Not many of us really get to live out our dream, but Ryan Derrickson of Sturgeon Bay, Wisconsin is living out two of his. Growing up, Ryan always dreamed about being a trucker, but the first time he stepped foot onto a plane, he got a new (or second) dream of being a pilot. Now, he flies a 747 cargo plane all over the world through the winter months and then trucks around in a beautiful flat top Peterbilt the rest of the year. He really is “living the dream” times two.
Ryan Derrickson (36) was born in Spring Green, Wisconsin. When growing up, his family moved around a bit, but in 1983, when Ryan was eight years old, they settled in Sturgeon Bay, WI. Living near a major highway, Ryan would sit in the front yard and watch the big trucks go by. From a very early age, he wanted to be a truck driver. Then, when Ryan was 10 years old, the family took a vacation to Disney World in Florida, and Ryan got to experience flying in an airplane. From the moment he got on the plane, he had a new dream – to be an airline pilot.
Wanting to get into aviation, Ryan knew that a good education was key so he always worked hard in school and got good grades. After graduating from high school with honors in 1993, Ryan went on to attend the University of Dubuque in Iowa, where he double-majored in Flight Operations and Aviation Management. In 1995, while in college, Ryan got his CDL and began doing some part-time driving. Throughout most of his aviation career, he has driven trucks on the side whenever possible (Ryan is not one who likes to sit still), and when he’s taken breaks from flying, he always goes trucking.
After graduating in 1997, Ryan got a job flying freight in a small twin-engine Cessna. He did this for about a year and a half and then got hired by a small local airline to fly a 19-seat turbo-prop commuter plane. A few years later he landed a great job, flying a corporate jet for a big insurance company. Two years later, the insurance company moved Ryan’s home base to Boston, expecting him to move there – to which he said, “Thanks, but no!” After that, he got a job at Wisconsin Airlines, flying a 35-passenger turbo-prop for United Express out of Chicago. Then, in April of 2001, he got his dream job.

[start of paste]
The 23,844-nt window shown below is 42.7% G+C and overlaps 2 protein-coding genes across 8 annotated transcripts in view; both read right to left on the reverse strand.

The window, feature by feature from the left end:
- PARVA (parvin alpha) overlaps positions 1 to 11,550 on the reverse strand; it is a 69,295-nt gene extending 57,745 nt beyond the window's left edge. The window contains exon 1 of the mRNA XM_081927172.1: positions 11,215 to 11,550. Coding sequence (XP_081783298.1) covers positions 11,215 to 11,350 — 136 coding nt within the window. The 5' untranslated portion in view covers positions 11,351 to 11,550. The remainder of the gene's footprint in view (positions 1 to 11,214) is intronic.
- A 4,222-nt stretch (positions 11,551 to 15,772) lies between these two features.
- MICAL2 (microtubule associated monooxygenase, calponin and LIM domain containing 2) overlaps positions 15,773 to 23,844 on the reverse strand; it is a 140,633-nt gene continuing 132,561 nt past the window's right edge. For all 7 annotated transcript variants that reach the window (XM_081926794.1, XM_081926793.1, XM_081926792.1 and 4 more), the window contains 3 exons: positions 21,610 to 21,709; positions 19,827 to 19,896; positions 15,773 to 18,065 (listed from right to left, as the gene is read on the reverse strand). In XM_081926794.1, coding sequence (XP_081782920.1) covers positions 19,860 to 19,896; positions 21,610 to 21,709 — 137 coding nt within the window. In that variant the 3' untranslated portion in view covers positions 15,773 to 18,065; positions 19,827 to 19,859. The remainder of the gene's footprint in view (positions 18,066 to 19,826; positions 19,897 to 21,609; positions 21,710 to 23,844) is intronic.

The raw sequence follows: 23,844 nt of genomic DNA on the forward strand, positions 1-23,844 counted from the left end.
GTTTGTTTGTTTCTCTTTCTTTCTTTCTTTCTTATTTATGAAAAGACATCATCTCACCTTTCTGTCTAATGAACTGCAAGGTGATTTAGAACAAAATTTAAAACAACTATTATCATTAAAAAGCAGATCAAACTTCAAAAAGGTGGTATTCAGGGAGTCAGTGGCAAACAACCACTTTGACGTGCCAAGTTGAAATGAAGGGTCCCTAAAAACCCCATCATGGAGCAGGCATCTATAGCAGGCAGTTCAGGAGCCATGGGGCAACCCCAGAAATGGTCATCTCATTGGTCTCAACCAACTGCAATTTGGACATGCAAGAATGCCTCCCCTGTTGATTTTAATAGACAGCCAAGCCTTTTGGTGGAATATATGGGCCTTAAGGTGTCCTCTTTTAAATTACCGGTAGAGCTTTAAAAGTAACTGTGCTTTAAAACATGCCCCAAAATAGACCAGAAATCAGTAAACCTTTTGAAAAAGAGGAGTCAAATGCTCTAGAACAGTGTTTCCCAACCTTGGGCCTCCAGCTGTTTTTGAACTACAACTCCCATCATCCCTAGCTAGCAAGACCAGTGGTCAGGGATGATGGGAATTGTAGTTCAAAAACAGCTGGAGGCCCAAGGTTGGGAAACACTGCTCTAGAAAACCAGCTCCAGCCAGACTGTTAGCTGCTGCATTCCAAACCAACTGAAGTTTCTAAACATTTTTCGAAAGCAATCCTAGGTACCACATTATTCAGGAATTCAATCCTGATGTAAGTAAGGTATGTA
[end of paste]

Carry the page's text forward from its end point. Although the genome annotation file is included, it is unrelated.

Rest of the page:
Anyone from Wisconsin or the surrounding states is probably familiar with Midwest Airlines. For Ryan, Midwest was the company he always wanted to work for. Early in his flying career, Ryan set a goal to be flying “the big jets” by the time he was 40. Well, at just 26 years old, he reached that goal! At that point, Ryan thought he had it all figured out – he’d work at Midwest for about 40 years, make lots of money, and then retire with a nice pension. But then, the unthinkable happened – the 9/11 terrorist attacks. Two months later, Ryan was let go (those were dark times for the airline industry).
Looking to just buy a little time until Midwest called him back, Ryan took a full-time trucking job, driving for a Wisconsin-based outfit called River Valley Express. The fleet was nothing special, but owner Jim Nitzke kept all the rigs real clean and was a good guy to work for. After about a year out on the road, Ryan found himself in a relationship, and you know how that goes.
Wanting to be home more often with his new girlfriend, Ryan left River Valley Express and took a job driving a tanker for Flying J. Three times a day and five days a week, he did the exact same thing – picked up a load of fuel at the pipeline terminal and then took it to their truck stop in Black River Falls. It was nice having steady work and a set schedule, but Ryan got bored really quick. Wanting to get his aviation career back on track (and tired of waiting on Midwest) he took a job at Trans States Airlines, a regional carrier based out of St. Louis, MO.
In the summer of 2004, Ryan met Steve Guntner. Steve was a guy who did construction in the summer and drove a truck in the winter. Both Steve and Ryan loved to play golf, so they got together, and over the course of playing nine holes, they decided to form a partnership and start a trucking company under the premise that Steve would drive in the winter and Ryan would drive in the summer. While Ryan was driving, Steve would go back to construction, and while Steve was driving, Ryan would go flying. It was the perfect situation for both of them.